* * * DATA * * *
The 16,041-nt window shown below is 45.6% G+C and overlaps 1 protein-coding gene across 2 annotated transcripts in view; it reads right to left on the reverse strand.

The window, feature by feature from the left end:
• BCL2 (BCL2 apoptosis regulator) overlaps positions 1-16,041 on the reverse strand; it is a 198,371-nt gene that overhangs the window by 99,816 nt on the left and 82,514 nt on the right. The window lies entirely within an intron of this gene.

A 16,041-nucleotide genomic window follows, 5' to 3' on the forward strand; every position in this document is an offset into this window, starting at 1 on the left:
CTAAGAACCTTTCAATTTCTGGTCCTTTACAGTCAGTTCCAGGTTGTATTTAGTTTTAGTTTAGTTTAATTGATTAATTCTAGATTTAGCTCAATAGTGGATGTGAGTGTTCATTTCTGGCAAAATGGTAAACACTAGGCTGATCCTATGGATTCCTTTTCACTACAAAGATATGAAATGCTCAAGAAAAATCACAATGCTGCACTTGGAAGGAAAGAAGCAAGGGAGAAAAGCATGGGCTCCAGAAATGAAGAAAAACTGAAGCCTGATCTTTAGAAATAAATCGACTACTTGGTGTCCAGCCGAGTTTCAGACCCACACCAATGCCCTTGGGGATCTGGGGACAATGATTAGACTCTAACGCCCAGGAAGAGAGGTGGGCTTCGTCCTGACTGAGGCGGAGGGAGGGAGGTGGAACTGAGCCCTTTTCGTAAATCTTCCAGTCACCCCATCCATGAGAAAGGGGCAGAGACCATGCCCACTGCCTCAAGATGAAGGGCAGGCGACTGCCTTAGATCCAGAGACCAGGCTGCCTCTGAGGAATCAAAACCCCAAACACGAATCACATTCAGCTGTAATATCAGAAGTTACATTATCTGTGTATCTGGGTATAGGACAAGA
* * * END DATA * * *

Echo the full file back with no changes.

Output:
The 16,041-nt window shown below is 45.6% G+C and overlaps 1 protein-coding gene across 2 annotated transcripts in view; it reads right to left on the reverse strand.

The window, feature by feature from the left end:
• BCL2 (BCL2 apoptosis regulator) overlaps positions 1-16,041 on the reverse strand; it is a 198,371-nt gene that overhangs the window by 99,816 nt on the left and 82,514 nt on the right. The window lies entirely within an intron of this gene.

A 16,041-nucleotide genomic window follows, 5' to 3' on the forward strand; every position in this document is an offset into this window, starting at 1 on the left:
CTAAGAACCTTTCAATTTCTGGTCCTTTACAGTCAGTTCCAGGTTGTATTTAGTTTTAGTTTAGTTTAATTGATTAATTCTAGATTTAGCTCAATAGTGGATGTGAGTGTTCATTTCTGGCAAAATGGTAAACACTAGGCTGATCCTATGGATTCCTTTTCACTACAAAGATATGAAATGCTCAAGAAAAATCACAATGCTGCACTTGGAAGGAAAGAAGCAAGGGAGAAAAGCATGGGCTCCAGAAATGAAGAAAAACTGAAGCCTGATCTTTAGAAATAAATCGACTACTTGGTGTCCAGCCGAGTTTCAGACCCACACCAATGCCCTTGGGGATCTGGGGACAATGATTAGACTCTAACGCCCAGGAAGAGAGGTGGGCTTCGTCCTGACTGAGGCGGAGGGAGGGAGGTGGAACTGAGCCCTTTTCGTAAATCTTCCAGTCACCCCATCCATGAGAAAGGGGCAGAGACCATGCCCACTGCCTCAAGATGAAGGGCAGGCGACTGCCTTAGATCCAGAGACCAGGCTGCCTCTGAGGAATCAAAACCCCAAACACGAATCACATTCAGCTGTAATATCAGAAGTTACATTATCTGTGTATCTGGGTATAGGACAAGA